For example, most progressives would broadly agree that empowered women who have control over their bodies are integral to our collective vision of the better world that we so desperately need. This connects beautifully with the growing call for a decolonised form of mutual aid. In turn, this intersects with our urgent need in the West to curb our high consumption lifestyle as part of a wider challenging of the corporatocracy.

My thoughts around the population issue led me to this deeper, more nuanced picture. In other words, given the opportunity, the population issue can be a pathway towards more integrated, holistic thinking.

When I was working as a town planner, the issue of population couldn't be avoided. I was compelled to examine how a city such as Melbourne can accommodate an increase of over 100,000 people every year, because this is the reality. How could we continue to justify this level of growth under a system of neoliberalism that is more attuned to generating profit than creating liveable neighbourhoods?

I realised that when neoliberal capitalism is the driving force behind population growth, we end up with poorly development outcomes. This is what ultimately inspired me to develop Town Planning Rebellion, a movement that understands the importance of a transition to a form of de-growth society that is determined by direct democracy such as Citizen's Assemblies.

Town Planning Rebellion is about taking a proactive approach through collaboration. That way, we can nurture empowered and resilient communities across the world that are liveable, sustainable and joyful. While populations will more likely start to stabilise under this scenario, this process is also as much about looking for innovative and ethical ways of accommodating population growth.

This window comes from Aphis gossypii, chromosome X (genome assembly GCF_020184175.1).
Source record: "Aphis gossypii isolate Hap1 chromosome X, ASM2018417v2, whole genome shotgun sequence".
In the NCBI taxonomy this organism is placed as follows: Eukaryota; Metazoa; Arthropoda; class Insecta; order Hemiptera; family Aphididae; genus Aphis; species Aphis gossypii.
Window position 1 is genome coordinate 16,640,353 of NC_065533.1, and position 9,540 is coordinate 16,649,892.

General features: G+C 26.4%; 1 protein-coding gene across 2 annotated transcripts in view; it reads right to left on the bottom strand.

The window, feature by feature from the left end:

For example, we can and should fill the enormous amount of homes that are lying empty across Australia. Another important approach is David Holmgren's Retrosuburbia model that examines how to better utilise the suburbs in a low carbon society. And the list goes on.

In the meantime, I hope that there is a growing willingness within the environment movement for everyone to embrace critical thinking. We should work towards accepting others' values without antagonism. This means that people who do have concerns around population must be open to looking at the nuances that are undercurrent while those who do not see population as an issue must be open to doing the same. With a proactive, cooperative approach, the issue of overpopulation will become less of an issue over time, irrespective of whether it was ever an issue in the first place. 

This approach will, among many factors, be integral to combatting eco-fascism and in doing so, help to build the diverse and interconnected movement for systemic change that we so desperately need.

Mark Allen is an environmental activist based in Melbourne who focuses on holistic activism, sustainable town planning and food ethics.

 

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Seeing past and beyond ‘population versus consumption’